The Bay City Tribune – Monday, May 29, 1916 (page 3)
Bells In City Hall Have Marked the Passage of Time
Since Year 1894.
Have you ever wondered, as you listened and counted the strokes of the gong in the tower of the cityhall building, whether the mechanism which controlled its beats, and accounted for their accuracy might be complicated and mysterious?
Complicated it is, but of F. W. Maynard, who has charge of the clock, mysterious it is not.
Even more interesting than the story of the history of the bells themselves. Their chimes were familiar to the shipping masters who fill Saginaw river with their craft in the early '90's. They have rung out that era of our progress and have continued to ring while the city has undergone the changes and improvements which have brought it into its present condition.
The bells were donated by various prominent citizens at the time that the city hall was built.
A master clock in the city comptroller's office, together with two compressed air tanks, one in the basement of the building and another in the tower itself, both of which are electrically controlled are the mainsprings of the system.
The automatic electric air compressor in the basement of the the city hall keeps 16 pounds of air pressure up all the time. The air is pumped into a 100 gallon tank in the basement which connects with the master clock in the comptroller's office. It also connects with the other 100-gallon take in the tower.
The master clock itself is a common eight-day winding clock. It controls 10 clocks in the building besides the tower clock and is worked on what is known as a thermostat system. This master clock automatically opens the air valve in its mechanism and the air rushes to each one of the 11 clocks. Every 30 seconds this release of the air valve moves the hands of the clocks one-half minute at the same time. The master clock then discharges all the air from each clock and a system of springs in the tower forces the hands the other half minute. This completes the perpetual in and out process that has been at work since 1894. The master clock again throws on the air and it is ready for the next revolution.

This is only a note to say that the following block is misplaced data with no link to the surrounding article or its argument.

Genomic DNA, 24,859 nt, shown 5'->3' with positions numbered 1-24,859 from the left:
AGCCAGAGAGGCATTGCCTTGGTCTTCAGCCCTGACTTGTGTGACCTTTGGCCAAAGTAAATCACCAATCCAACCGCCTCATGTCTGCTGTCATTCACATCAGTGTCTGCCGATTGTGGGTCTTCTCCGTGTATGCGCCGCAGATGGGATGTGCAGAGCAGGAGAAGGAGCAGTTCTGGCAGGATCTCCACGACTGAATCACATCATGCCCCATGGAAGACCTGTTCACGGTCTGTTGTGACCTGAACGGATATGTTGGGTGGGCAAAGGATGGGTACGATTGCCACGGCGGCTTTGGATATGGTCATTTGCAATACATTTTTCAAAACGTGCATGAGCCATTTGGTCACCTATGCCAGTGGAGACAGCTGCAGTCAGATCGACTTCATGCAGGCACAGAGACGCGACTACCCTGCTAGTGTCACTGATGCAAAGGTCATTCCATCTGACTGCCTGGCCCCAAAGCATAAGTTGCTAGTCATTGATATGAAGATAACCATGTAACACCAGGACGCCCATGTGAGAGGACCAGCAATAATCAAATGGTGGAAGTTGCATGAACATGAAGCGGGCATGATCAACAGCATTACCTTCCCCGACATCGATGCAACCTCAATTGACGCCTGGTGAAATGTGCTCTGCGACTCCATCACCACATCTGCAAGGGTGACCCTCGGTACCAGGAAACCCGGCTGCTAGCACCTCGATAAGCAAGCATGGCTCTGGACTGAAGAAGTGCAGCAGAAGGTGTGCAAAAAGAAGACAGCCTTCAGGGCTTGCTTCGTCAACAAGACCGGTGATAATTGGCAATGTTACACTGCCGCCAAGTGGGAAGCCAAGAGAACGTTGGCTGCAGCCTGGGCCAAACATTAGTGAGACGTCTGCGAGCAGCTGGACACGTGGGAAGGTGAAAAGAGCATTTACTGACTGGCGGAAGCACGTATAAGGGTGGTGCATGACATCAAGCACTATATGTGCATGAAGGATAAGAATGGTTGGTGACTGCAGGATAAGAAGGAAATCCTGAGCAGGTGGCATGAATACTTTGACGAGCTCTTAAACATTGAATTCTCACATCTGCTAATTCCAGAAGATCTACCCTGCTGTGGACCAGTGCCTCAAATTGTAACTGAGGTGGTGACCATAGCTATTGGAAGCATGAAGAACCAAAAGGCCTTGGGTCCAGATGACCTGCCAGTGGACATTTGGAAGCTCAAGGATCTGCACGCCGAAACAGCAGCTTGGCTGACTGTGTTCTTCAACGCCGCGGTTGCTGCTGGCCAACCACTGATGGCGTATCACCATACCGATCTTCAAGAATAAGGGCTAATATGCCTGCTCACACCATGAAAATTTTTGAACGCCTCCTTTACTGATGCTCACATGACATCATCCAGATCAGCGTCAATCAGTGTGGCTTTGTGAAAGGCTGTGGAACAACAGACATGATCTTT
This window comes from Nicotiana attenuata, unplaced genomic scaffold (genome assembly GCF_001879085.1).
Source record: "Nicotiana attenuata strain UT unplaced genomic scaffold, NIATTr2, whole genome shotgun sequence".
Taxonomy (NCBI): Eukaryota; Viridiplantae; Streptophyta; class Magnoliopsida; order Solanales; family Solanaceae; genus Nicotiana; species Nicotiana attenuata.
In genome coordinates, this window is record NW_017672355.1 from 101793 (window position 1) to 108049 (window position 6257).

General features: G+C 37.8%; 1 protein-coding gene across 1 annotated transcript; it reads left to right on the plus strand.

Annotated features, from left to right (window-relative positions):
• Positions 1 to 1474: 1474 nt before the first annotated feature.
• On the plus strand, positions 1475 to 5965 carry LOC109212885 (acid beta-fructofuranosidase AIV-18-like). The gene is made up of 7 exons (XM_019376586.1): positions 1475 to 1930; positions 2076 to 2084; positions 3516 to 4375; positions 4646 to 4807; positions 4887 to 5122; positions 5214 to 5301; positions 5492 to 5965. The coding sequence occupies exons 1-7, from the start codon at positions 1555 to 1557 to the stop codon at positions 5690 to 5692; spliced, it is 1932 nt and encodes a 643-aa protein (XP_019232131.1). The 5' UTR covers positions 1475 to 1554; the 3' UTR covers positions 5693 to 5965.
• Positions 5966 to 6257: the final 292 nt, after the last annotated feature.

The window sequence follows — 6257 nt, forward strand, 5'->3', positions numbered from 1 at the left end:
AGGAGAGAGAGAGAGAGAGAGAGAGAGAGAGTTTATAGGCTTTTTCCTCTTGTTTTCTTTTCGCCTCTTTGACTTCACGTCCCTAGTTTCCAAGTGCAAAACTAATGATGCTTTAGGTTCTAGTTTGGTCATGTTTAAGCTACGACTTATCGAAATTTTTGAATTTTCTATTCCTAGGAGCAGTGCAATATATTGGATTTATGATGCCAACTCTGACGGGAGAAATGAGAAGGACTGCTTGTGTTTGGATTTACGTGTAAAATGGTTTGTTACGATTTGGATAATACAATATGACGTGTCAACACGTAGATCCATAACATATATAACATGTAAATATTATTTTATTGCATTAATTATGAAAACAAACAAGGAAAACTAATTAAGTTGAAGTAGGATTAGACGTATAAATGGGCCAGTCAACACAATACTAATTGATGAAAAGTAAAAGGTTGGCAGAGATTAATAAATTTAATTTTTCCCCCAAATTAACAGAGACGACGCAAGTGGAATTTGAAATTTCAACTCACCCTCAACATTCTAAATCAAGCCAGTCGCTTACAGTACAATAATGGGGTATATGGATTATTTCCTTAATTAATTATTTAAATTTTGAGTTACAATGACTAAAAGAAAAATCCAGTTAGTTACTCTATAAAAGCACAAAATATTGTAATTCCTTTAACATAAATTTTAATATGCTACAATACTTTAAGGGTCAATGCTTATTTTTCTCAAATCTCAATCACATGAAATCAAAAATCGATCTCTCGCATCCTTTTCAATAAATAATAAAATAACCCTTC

The altitude of the tower clock from the basement tank, necessitates what is known as a relay, a miniature air motor which is used to force the air to the tower.
Air also dominates the striking apparatus. The quarter hour bell is worked by the rubber diaphragm which connects with a cable which rings the bell. The air rushes in from the tower tank, and forces the striking hammer upward to a perpendicular position when it slips off the catch and the hammer descends on the bell. The striking apparatus is regulated by a notched wheel. The first notch is a short distance which registers the quarter hour with one stroke.
For striking two, the space between the stroke of one and the next notch, is twice as long as the first which results a double stroke at the second notch, or the half hour, and the same principle applies for three-quarters stroke and for the hour.
The large bell is independent of the first. Twelve men would be unable to combine a tug of sufficient strength to strike this bell. The compressed air does this easily. It does not use more than one-half pound of air for each stroke. The circular rubber diaphragm explains this phenomenon, as it facilitates the work